Emerging Narratives in the Wake of Homicide: Victim, Survivor and Transcender

Date01 October 2020
AuthorKristen Lee Discola
Publication Date01 October 2020
Emerging Narratives in
the Wake of Homicide:
Victim, Survivor and
Kristen Lee Discola1
This work draws upon participant observation of 96 victim-centred events, 36
intensive interviews with individuals who had lost loved ones to homicide (co-
victims), and content analysis of a variety of written narratives. Using a symbolic
interactionist framework, it presents three narrative types that were found to
emerge in the wake of violent loss. Termed ‘victim’, ‘survivor’, and ‘transcender’
narratives, this paper demonstrates how each narrative type is distinct in terms
of focus, tone and purpose. In doing so, it offers insight into the aftermath of
crime as it relates to the victim experience.
Co-victim, homicide, narrative analysis, qualitative methods, symbolic
interactionism, victimization, violence/abuse
The narratives individuals construct and deliver provide a unique lens through
which we can come to better understand the multifaceted effects of their
experiences. This is especially true in cases of violent criminal victimization, such
as homicide. In this article, I will present three narrative types that I found to
emerge after extreme criminal victimization: victim, survivor and transcender
narratives. I will show how each is distinct in terms of focus, tone and purpose.
Exploration of these narratives offers insight into the aftermath of criminal
victimization as it relates to the internal experience of crime victims as they
incorporate the experience of victimization and its repercussions into their sense
of self and the connection between self and the wider social world.
Journal of Victimology
and Victim Justice
3(2) 202–218, 2020
2021 National Law
Universit y Delhi
Reprints and permissions:
DOI: 10.1177/2516606920972044
1 California State University, Los Angeles, California, USA.
Corresponding author:
Kristen Lee Discola, California State University, Los Angeles, 5151 State University Drive, KH-A3053,
Los Angeles, CA 90032, USA.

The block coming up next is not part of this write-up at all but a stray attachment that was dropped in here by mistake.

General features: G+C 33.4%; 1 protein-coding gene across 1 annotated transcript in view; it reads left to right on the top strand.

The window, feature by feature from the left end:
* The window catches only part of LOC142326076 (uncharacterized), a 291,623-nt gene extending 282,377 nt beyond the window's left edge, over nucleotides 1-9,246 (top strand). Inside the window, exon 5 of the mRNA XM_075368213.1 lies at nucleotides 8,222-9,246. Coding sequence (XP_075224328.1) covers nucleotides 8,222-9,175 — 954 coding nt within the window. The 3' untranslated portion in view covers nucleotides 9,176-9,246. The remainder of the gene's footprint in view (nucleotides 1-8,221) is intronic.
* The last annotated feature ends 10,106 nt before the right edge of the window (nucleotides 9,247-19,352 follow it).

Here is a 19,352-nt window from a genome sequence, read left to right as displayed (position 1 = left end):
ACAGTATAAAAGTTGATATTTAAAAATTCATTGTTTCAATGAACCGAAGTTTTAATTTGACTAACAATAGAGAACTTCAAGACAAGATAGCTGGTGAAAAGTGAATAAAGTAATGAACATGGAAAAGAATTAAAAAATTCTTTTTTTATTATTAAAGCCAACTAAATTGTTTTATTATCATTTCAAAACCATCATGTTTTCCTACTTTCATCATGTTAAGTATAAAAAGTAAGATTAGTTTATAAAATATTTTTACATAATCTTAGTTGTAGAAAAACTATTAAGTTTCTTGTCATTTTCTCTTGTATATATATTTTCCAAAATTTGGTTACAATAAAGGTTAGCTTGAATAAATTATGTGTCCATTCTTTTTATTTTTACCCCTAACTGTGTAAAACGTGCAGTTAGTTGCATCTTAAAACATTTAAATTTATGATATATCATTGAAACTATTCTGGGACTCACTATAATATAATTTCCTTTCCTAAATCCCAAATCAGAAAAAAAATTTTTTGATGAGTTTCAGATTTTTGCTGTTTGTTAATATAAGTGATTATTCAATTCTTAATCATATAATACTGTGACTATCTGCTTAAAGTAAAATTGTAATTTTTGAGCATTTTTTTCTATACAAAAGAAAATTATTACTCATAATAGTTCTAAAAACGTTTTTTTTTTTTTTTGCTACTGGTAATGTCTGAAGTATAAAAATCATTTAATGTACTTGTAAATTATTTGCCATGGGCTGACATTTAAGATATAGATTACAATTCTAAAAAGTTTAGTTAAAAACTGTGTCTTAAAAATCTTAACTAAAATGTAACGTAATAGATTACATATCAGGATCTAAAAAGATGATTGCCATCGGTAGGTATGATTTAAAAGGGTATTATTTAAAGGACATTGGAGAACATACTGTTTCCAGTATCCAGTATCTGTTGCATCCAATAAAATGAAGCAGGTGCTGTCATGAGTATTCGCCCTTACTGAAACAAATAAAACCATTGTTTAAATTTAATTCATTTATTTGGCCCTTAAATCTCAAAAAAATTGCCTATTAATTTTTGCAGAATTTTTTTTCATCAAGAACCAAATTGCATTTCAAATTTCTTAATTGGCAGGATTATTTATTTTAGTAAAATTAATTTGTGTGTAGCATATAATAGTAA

E-mail: khourig@calstatela.edu
Discola 203
The Victim Experience and Narrative
When someone becomes a victim of violent crime, they may begin to question the
most fundamental assumptions of life.2 What was once viewed as knowable and
ordered may now be seen as fragile, volatile and unstable. For these reasons,
victims of crime are likely to feel increased levels of vulnerability3 and a sense of
uncertainty about, and disconnection from, their social worlds.4 This is especially
true when the victimization occurs in otherwise benign settings5 or is intentional,6
unanticipated or highly intrusive.7
Especially in cases of serious, unexpected crime that upsets the individual’s
sense of order and predictability, criminal victimization can cause disruption to
one’s life story.8 Such disruption can invoke a sense of severance between the past
and present, because the crime is cognitively structured as a historical event
within the victim’s life story, shaping how the victim sees the self, specific others
and the larger world.9 The construction of narrative allows the victim to ‘bridge’
this severance10 and can help to restore a sense of order and social connection.11
Exploration of narrative allows us to not only better understand events in the past
but also how individuals understand those events12 because it is through the con-
struction of narrative that individuals give meaning to experience and connect
events to other aspects of one’s life story. Therefore, rather than looking to the
narrative to understand the truth of what happened in an objective sense, we
analyse narrative to uncover the meaning-making processes within the story, its
delivery and its reception.
Revision of life narrative allows traumatized individuals to meaningfully
divide experience into distinct sections, and the trauma event may become a
catalyst for a redefinition of self.13 Narrativization is particularly likely when
experiences have caused ‘a breach between ideal and real, self and society’,14 both
of particular relevance within the study of the effects of criminal victimization.
The process of storytelling is used regularly in psychotherapy to help victims of
2 Ronnie Janoff-Bulman, Shattered assumptions (New York, NY: Free Press 1992).
3 Id.
4 Heather Strang, Repair or Revenge: Victims and Restorative Justice (New York, NY: Oxford
University Press 2002).
5 Id.
6 Susan J. Brison, Aftermath: Violence and the Remaking of the Self (Princeton, NJ: Princeton
University Press 2002).
7 Supra note 3.
8 Michelle Crossley, Narrative Psychology, Trauma and the Study of Self/Identity, 10 Theory Psychol.
527–46 (2000).
9 Id.
10 Supra note 5.
11 Supra note 7
12 Catherine Kohler Riessman, Narrative Analysis, in The Qualitative Researchers Companion,
217–70 (A. M. Huberman & M. B. Miles eds. 2002) (Thousand Oaks, CA: SAGE Publications).
13 laurence G. calhoun & richard G. tedeschi, Posttraumatic Growth: The Positive Lessons of
Loss, in MeaninG Reconstruction & the Experience of Loss, 157–72 (R. A. Neimeyer ed. 2001).
14 Supra note 11, p. 219.

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